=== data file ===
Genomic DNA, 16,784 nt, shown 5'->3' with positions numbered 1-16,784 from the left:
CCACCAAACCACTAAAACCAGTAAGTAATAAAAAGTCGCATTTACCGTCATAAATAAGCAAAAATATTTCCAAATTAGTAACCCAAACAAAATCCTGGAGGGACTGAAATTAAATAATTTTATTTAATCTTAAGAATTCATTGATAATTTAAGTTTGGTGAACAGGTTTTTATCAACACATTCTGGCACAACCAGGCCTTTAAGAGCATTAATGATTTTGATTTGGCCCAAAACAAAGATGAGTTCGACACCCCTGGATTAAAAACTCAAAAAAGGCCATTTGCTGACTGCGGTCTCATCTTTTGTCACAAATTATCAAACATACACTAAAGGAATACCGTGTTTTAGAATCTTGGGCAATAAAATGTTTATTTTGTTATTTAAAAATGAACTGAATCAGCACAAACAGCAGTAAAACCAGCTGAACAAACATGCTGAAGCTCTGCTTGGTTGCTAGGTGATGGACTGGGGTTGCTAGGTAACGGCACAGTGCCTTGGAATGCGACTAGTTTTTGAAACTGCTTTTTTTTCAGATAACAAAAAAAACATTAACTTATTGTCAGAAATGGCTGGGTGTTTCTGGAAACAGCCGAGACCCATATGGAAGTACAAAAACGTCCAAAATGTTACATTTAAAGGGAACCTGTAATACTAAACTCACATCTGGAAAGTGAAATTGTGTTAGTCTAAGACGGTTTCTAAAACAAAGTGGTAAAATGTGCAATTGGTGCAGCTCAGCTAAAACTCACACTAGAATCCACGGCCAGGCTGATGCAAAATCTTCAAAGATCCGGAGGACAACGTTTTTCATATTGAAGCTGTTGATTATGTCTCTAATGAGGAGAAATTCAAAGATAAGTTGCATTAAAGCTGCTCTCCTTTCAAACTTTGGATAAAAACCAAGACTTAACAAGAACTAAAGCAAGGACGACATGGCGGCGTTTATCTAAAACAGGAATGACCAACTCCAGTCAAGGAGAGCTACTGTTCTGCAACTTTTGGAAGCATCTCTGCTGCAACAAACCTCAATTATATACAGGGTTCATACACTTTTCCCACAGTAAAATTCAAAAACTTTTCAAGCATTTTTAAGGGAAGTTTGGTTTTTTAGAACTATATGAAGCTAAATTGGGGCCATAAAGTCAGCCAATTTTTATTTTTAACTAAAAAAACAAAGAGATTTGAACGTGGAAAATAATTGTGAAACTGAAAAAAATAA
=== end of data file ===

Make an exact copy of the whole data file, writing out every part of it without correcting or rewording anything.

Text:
Genomic DNA, 16,784 nt, shown 5'->3' with positions numbered 1-16,784 from the left:
CCACCAAACCACTAAAACCAGTAAGTAATAAAAAGTCGCATTTACCGTCATAAATAAGCAAAAATATTTCCAAATTAGTAACCCAAACAAAATCCTGGAGGGACTGAAATTAAATAATTTTATTTAATCTTAAGAATTCATTGATAATTTAAGTTTGGTGAACAGGTTTTTATCAACACATTCTGGCACAACCAGGCCTTTAAGAGCATTAATGATTTTGATTTGGCCCAAAACAAAGATGAGTTCGACACCCCTGGATTAAAAACTCAAAAAAGGCCATTTGCTGACTGCGGTCTCATCTTTTGTCACAAATTATCAAACATACACTAAAGGAATACCGTGTTTTAGAATCTTGGGCAATAAAATGTTTATTTTGTTATTTAAAAATGAACTGAATCAGCACAAACAGCAGTAAAACCAGCTGAACAAACATGCTGAAGCTCTGCTTGGTTGCTAGGTGATGGACTGGGGTTGCTAGGTAACGGCACAGTGCCTTGGAATGCGACTAGTTTTTGAAACTGCTTTTTTTTCAGATAACAAAAAAAACATTAACTTATTGTCAGAAATGGCTGGGTGTTTCTGGAAACAGCCGAGACCCATATGGAAGTACAAAAACGTCCAAAATGTTACATTTAAAGGGAACCTGTAATACTAAACTCACATCTGGAAAGTGAAATTGTGTTAGTCTAAGACGGTTTCTAAAACAAAGTGGTAAAATGTGCAATTGGTGCAGCTCAGCTAAAACTCACACTAGAATCCACGGCCAGGCTGATGCAAAATCTTCAAAGATCCGGAGGACAACGTTTTTCATATTGAAGCTGTTGATTATGTCTCTAATGAGGAGAAATTCAAAGATAAGTTGCATTAAAGCTGCTCTCCTTTCAAACTTTGGATAAAAACCAAGACTTAACAAGAACTAAAGCAAGGACGACATGGCGGCGTTTATCTAAAACAGGAATGACCAACTCCAGTCAAGGAGAGCTACTGTTCTGCAACTTTTGGAAGCATCTCTGCTGCAACAAACCTCAATTATATACAGGGTTCATACACTTTTCCCACAGTAAAATTCAAAAACTTTTCAAGCATTTTTAAGGGAAGTTTGGTTTTTTAGAACTATATGAAGCTAAATTGGGGCCATAAAGTCAGCCAATTTTTATTTTTAACTAAAAAAACAAAGAGATTTGAACGTGGAAAATAATTGTGAAACTGAAAAAAATAA